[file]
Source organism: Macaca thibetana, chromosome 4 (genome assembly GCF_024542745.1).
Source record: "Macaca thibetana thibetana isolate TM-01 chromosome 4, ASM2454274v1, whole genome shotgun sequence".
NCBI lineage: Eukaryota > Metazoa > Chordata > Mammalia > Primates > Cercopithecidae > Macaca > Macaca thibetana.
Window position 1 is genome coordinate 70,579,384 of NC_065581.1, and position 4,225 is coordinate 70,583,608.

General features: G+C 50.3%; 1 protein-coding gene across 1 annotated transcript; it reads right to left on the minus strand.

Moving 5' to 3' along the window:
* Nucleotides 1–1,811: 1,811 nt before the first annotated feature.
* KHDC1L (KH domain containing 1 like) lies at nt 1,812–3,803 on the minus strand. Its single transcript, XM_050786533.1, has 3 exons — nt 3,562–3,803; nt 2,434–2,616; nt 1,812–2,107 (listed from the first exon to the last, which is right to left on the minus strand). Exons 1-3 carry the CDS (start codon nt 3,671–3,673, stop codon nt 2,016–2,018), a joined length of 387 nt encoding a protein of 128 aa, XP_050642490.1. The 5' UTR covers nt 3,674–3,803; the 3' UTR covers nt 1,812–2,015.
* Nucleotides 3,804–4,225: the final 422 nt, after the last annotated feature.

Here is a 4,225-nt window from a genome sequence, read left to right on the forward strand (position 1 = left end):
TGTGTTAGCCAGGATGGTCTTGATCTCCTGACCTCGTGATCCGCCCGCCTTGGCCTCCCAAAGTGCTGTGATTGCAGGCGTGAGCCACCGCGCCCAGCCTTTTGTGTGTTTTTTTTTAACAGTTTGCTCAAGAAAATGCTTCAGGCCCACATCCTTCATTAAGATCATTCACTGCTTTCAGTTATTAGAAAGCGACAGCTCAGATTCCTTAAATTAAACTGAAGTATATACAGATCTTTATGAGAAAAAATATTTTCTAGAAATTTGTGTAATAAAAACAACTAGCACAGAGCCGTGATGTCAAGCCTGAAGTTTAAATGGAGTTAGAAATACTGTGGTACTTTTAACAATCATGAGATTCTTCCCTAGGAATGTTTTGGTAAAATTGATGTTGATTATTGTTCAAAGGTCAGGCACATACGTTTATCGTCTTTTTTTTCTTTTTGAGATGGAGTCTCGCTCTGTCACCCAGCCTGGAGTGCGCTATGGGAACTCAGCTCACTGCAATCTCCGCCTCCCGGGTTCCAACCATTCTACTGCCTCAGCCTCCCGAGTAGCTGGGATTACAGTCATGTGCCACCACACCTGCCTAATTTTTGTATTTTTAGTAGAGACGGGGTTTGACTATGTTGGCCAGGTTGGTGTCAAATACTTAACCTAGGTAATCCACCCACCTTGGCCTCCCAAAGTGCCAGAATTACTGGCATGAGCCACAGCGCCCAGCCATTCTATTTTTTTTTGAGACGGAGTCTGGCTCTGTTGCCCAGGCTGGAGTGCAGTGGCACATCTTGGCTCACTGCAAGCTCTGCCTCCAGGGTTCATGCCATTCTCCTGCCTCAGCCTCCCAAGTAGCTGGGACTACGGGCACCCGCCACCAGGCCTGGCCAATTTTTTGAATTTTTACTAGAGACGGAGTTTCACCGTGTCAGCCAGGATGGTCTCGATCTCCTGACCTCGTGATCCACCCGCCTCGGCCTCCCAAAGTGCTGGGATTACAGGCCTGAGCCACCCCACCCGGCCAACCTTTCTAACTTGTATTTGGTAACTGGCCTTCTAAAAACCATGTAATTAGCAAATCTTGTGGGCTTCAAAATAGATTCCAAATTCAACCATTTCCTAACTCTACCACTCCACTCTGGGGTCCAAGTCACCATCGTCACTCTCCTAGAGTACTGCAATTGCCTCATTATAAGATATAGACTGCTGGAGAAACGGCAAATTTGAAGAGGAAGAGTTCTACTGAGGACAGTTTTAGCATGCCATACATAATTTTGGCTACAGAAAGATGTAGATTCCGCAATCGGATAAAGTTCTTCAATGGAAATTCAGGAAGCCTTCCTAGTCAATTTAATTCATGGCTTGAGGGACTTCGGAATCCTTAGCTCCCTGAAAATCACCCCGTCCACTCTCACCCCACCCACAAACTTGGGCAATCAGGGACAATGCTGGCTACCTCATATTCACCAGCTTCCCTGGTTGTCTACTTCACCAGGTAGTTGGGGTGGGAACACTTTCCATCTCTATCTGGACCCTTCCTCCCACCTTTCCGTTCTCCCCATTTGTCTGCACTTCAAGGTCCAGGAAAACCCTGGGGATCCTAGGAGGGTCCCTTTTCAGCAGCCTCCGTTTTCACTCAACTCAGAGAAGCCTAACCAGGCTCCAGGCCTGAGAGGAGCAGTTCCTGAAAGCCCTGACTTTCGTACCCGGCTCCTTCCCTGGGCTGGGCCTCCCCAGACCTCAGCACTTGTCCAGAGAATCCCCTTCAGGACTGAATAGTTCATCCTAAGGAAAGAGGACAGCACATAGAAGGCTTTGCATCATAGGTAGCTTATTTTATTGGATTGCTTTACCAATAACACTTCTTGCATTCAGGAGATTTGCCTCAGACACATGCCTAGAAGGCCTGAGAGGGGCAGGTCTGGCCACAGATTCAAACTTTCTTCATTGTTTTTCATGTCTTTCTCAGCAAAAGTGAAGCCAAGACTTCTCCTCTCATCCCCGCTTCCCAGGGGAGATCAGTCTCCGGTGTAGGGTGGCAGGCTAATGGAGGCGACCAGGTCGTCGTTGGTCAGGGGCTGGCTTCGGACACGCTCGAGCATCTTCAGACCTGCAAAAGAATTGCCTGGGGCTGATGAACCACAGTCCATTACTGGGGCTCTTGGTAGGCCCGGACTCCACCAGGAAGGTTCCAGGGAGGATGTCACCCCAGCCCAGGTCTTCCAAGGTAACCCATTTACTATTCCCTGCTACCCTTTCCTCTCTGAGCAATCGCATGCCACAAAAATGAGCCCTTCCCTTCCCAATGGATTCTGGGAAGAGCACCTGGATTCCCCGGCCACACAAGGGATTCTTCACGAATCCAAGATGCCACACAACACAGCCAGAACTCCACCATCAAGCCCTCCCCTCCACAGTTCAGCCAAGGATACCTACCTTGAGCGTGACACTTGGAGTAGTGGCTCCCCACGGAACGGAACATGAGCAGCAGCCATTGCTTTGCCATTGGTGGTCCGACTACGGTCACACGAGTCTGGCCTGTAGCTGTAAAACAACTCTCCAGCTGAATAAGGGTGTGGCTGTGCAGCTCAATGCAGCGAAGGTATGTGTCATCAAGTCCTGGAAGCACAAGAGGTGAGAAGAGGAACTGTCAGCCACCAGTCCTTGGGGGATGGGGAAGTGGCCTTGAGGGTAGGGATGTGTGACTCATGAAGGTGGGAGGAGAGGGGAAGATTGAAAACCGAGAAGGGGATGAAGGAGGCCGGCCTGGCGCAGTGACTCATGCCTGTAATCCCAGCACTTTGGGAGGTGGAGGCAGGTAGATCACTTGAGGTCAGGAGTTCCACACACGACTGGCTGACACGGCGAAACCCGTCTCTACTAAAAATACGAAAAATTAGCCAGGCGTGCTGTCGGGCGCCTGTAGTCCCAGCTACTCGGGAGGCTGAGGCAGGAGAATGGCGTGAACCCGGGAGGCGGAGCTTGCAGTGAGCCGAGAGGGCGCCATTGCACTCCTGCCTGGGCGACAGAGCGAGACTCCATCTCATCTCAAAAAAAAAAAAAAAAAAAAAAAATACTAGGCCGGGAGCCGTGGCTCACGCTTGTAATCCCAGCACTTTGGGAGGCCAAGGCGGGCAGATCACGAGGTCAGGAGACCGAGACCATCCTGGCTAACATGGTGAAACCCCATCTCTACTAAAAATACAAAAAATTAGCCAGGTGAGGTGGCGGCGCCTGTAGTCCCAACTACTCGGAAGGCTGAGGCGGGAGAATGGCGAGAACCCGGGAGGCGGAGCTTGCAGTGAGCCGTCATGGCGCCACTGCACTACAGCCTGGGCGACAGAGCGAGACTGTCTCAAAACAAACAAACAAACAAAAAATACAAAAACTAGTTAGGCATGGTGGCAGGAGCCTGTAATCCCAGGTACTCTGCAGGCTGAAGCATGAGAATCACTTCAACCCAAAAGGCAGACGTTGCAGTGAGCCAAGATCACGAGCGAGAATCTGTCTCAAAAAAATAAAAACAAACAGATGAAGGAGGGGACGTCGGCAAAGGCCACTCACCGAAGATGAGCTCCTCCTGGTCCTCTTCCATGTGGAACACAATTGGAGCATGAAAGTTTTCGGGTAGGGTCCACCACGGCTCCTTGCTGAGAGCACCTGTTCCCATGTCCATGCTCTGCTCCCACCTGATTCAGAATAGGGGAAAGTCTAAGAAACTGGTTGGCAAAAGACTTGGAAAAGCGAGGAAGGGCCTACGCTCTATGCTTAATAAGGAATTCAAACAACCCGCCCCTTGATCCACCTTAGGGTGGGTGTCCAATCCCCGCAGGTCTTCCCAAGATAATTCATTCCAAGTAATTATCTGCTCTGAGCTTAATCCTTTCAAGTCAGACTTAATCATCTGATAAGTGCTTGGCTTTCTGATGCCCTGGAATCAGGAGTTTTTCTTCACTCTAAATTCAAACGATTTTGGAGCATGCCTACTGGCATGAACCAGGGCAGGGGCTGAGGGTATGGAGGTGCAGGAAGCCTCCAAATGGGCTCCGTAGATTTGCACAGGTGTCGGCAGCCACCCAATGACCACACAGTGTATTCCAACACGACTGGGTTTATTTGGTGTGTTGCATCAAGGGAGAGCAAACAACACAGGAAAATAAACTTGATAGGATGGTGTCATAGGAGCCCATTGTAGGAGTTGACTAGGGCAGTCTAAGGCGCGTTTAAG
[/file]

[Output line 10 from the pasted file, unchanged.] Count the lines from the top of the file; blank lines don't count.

Here is a 4,225-nt window from a genome sequence, read left to right on the forward strand (position 1 = left end):